Prioritising the Search for Good Books

A favourite hobby of mine is research. Structured or unstructured, informal or scholarly. Deep diving on a topic, old or new, is my jam.

For that reason, I spend a lot of time reading about the thing, rather than actually doing the thing. The meta-activities.

There are clear negatives to this approach (limited impulsivity, slower decisions), but also significant upsides (conscious information consumption, higher quality decisions).

This approach also applies to my reading habits, which is why I tend to only read books that I end up rating highly and why I connected with this comment from Paul Graham about a lesson he taught his twelve year old:

There’s a second component of reading that many people don’t realize exists: searching for the good books. There are a huge number of books and only a small percentage of them are really good, so reading means searching.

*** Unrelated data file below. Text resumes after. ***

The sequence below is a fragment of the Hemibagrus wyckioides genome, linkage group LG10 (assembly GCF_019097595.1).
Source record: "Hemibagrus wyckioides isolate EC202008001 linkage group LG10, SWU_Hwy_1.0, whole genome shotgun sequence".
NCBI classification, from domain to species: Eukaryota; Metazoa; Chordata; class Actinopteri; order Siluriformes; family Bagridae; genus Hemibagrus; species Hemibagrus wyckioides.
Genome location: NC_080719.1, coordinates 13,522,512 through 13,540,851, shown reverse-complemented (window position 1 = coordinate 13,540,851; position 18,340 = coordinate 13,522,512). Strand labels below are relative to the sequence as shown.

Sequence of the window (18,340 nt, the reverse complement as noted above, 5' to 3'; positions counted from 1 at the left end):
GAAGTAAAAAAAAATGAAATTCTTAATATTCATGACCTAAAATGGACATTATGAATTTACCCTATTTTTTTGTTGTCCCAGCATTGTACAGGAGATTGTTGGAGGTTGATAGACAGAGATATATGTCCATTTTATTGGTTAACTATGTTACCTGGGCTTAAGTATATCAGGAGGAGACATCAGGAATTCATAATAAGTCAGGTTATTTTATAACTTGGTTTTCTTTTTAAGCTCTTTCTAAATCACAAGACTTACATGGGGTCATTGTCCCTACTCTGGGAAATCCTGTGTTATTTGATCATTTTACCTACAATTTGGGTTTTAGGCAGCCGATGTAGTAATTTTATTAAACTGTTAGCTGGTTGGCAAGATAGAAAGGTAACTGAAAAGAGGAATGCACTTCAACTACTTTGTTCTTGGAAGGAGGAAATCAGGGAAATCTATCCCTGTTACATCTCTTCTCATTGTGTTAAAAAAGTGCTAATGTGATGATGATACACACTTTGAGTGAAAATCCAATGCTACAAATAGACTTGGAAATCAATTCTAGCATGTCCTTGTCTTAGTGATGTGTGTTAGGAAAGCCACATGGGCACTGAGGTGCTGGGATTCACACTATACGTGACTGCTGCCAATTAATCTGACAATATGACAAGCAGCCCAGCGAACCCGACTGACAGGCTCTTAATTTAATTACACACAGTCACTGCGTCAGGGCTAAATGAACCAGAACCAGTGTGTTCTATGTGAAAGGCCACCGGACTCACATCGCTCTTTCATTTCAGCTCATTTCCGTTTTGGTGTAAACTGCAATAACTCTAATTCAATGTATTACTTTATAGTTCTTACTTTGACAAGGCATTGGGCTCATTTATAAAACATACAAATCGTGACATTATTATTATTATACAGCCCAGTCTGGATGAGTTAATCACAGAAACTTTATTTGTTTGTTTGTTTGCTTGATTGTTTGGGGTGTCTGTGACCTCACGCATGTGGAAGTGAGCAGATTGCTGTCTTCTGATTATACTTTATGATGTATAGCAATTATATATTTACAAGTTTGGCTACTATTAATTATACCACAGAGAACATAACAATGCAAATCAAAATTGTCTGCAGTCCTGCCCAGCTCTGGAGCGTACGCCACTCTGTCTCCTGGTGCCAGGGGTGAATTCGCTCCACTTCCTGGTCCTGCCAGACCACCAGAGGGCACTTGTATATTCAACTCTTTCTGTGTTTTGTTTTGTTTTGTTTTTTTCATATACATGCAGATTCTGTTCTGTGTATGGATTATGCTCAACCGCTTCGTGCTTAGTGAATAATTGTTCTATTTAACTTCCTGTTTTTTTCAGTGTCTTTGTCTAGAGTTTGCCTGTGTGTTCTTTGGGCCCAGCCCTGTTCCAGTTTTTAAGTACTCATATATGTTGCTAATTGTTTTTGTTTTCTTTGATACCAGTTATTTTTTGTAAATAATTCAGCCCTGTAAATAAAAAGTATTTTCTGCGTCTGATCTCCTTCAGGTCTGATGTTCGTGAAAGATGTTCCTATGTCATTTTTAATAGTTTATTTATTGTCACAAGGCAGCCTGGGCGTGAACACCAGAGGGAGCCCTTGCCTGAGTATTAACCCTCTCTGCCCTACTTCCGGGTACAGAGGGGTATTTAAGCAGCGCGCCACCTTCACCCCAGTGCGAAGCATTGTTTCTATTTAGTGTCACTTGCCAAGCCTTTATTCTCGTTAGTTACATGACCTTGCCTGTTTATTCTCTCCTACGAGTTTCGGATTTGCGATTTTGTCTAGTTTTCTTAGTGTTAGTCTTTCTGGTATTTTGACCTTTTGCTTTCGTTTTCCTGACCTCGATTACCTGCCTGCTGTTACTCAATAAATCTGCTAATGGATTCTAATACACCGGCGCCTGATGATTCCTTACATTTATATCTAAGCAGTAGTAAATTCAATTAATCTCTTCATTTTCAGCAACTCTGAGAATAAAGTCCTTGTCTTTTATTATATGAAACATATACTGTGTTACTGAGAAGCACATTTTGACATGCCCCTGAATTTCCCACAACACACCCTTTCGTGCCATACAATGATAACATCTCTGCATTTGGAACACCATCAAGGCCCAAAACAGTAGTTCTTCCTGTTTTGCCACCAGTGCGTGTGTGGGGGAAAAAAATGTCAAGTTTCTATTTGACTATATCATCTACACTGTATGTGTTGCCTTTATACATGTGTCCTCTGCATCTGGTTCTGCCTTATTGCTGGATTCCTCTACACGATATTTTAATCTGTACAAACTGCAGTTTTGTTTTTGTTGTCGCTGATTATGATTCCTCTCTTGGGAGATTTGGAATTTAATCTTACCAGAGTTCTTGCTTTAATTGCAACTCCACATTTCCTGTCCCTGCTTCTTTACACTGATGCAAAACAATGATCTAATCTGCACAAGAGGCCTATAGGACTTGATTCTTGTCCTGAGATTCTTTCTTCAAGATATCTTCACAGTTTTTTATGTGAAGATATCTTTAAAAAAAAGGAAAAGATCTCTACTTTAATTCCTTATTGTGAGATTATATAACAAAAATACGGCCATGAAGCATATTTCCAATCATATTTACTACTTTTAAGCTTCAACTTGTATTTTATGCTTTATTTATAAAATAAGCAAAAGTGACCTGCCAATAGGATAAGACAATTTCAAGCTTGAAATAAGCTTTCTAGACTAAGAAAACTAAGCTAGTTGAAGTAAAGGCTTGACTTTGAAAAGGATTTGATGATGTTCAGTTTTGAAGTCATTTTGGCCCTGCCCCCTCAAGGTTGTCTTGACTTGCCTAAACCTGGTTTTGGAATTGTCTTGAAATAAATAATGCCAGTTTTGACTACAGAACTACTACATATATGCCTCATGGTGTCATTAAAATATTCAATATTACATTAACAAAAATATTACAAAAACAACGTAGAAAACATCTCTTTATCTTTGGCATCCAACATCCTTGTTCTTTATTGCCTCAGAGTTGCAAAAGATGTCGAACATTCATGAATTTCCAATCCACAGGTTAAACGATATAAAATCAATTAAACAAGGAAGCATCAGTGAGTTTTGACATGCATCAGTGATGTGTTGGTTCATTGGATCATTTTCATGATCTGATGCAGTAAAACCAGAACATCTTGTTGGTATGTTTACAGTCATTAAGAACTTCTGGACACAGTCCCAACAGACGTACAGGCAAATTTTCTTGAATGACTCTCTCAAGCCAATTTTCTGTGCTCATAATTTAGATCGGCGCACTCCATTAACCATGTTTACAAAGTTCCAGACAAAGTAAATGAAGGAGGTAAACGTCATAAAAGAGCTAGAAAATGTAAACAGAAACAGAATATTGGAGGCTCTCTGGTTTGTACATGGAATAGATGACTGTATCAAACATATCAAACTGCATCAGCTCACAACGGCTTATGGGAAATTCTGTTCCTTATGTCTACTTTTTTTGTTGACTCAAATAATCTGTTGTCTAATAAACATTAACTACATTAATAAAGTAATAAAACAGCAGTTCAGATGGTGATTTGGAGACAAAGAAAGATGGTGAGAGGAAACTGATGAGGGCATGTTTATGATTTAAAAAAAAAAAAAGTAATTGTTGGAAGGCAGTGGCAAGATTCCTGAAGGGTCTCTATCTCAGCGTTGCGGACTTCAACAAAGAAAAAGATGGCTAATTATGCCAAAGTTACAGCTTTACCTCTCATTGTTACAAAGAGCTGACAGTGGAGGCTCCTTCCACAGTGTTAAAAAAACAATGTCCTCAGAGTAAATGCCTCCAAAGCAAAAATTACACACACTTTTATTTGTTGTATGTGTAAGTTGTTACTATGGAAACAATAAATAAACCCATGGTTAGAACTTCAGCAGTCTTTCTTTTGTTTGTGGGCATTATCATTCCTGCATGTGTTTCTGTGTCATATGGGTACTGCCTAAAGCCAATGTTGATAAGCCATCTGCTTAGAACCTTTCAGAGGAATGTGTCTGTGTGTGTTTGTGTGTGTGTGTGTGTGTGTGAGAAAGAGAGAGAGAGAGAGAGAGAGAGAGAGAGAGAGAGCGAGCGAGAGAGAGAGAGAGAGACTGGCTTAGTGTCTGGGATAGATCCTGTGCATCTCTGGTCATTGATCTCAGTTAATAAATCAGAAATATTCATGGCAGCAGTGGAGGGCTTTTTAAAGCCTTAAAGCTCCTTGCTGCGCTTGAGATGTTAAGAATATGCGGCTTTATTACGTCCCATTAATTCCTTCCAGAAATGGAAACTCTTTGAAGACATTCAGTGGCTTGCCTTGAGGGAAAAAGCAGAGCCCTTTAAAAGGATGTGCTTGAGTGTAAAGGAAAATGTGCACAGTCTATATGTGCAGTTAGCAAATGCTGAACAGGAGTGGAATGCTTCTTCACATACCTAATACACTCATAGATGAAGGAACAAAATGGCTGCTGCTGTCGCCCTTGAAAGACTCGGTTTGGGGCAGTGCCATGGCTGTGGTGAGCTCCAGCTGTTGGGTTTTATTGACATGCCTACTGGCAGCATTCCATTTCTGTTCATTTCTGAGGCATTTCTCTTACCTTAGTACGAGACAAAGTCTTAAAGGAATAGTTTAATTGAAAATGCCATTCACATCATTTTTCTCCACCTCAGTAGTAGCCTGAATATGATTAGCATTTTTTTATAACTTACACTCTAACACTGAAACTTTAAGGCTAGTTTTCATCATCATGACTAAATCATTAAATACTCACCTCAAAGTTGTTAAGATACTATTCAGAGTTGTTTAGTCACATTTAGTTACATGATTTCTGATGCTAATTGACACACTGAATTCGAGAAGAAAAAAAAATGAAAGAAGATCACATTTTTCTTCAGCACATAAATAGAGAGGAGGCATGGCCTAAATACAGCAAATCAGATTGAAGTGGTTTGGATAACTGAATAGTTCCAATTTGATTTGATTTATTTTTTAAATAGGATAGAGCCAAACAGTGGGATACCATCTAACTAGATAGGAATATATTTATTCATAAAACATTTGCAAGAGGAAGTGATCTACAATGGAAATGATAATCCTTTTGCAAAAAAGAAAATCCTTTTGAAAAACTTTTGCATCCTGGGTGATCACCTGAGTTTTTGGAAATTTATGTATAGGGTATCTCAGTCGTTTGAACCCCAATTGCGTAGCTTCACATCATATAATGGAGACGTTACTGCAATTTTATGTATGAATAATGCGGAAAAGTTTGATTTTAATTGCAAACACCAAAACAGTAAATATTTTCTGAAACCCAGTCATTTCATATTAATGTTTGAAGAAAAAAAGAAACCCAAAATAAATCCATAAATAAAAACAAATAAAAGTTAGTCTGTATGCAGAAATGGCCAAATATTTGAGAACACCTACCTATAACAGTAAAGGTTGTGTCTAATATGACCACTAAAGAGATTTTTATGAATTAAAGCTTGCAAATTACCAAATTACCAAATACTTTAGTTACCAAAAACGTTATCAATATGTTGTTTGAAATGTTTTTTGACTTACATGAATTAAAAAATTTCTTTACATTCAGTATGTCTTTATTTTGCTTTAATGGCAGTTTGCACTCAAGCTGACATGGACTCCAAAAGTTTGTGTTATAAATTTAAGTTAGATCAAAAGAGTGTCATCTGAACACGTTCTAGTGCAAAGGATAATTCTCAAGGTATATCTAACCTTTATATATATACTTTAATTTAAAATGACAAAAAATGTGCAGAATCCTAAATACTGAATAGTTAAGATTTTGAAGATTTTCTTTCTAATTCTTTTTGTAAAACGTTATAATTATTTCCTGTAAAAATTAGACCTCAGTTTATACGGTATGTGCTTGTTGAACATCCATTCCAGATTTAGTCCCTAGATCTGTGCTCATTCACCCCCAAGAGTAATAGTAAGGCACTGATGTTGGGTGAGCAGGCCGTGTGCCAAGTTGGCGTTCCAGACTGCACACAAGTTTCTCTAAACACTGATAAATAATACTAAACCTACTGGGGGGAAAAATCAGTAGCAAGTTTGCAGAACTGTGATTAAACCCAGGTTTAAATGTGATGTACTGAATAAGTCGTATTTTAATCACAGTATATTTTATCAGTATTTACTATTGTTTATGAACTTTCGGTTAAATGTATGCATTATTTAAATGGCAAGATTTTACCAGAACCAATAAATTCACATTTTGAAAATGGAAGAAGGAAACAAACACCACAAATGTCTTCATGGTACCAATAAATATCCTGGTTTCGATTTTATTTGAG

Someone who tries to read but doesn’t understand about the need to search will end up reading bad books, and will wonder why people who read a lot like to do something so boring.

You’d think that figuring out which books are the best would be a solved problem by now, but it isn’t. I’m almost 60 and have been reading a lot my whole life, and I’m still constantly searching for the good books.

Algorithmic recommendations, ‘best book’ awards, and ‘book of the year’ lists abound, but are not a replacement for the hard research. My favourite approach is shortlisting finalists from awards I respect, finding voracious readers who share detailed reviews, and actively talking with friends about books they read, before reading lots of 3- or 4-star reviews to help me make an informed decision.